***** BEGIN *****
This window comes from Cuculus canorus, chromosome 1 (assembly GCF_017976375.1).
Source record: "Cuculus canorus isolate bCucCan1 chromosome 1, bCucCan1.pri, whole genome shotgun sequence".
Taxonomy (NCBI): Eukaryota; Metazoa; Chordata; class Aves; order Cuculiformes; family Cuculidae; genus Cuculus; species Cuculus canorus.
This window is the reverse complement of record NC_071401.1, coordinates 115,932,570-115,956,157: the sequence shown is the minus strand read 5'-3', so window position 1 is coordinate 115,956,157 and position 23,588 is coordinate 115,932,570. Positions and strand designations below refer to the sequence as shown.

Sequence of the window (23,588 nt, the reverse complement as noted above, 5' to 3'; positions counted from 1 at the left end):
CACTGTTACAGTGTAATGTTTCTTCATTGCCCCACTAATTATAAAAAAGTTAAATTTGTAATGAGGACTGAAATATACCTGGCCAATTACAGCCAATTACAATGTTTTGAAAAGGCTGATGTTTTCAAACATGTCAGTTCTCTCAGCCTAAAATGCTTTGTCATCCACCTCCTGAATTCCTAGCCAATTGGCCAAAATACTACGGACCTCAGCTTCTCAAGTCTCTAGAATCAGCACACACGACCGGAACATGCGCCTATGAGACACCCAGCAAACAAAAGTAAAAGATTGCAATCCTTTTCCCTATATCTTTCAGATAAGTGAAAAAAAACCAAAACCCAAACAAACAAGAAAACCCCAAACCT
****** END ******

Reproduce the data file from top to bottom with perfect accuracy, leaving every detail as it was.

This window comes from Cuculus canorus, chromosome 1 (assembly GCF_017976375.1).
Source record: "Cuculus canorus isolate bCucCan1 chromosome 1, bCucCan1.pri, whole genome shotgun sequence".
Taxonomy (NCBI): Eukaryota; Metazoa; Chordata; class Aves; order Cuculiformes; family Cuculidae; genus Cuculus; species Cuculus canorus.
This window is the reverse complement of record NC_071401.1, coordinates 115,932,570-115,956,157: the sequence shown is the minus strand read 5'-3', so window position 1 is coordinate 115,956,157 and position 23,588 is coordinate 115,932,570. Positions and strand designations below refer to the sequence as shown.

Sequence of the window (23,588 nt, the reverse complement as noted above, 5' to 3'; positions counted from 1 at the left end):
CACTGTTACAGTGTAATGTTTCTTCATTGCCCCACTAATTATAAAAAAGTTAAATTTGTAATGAGGACTGAAATATACCTGGCCAATTACAGCCAATTACAATGTTTTGAAAAGGCTGATGTTTTCAAACATGTCAGTTCTCTCAGCCTAAAATGCTTTGTCATCCACCTCCTGAATTCCTAGCCAATTGGCCAAAATACTACGGACCTCAGCTTCTCAAGTCTCTAGAATCAGCACACACGACCGGAACATGCGCCTATGAGACACCCAGCAAACAAAAGTAAAAGATTGCAATCCTTTTCCCTATATCTTTCAGATAAGTGAAAAAAAACCAAAACCCAAACAAACAAGAAAACCCCAAACCT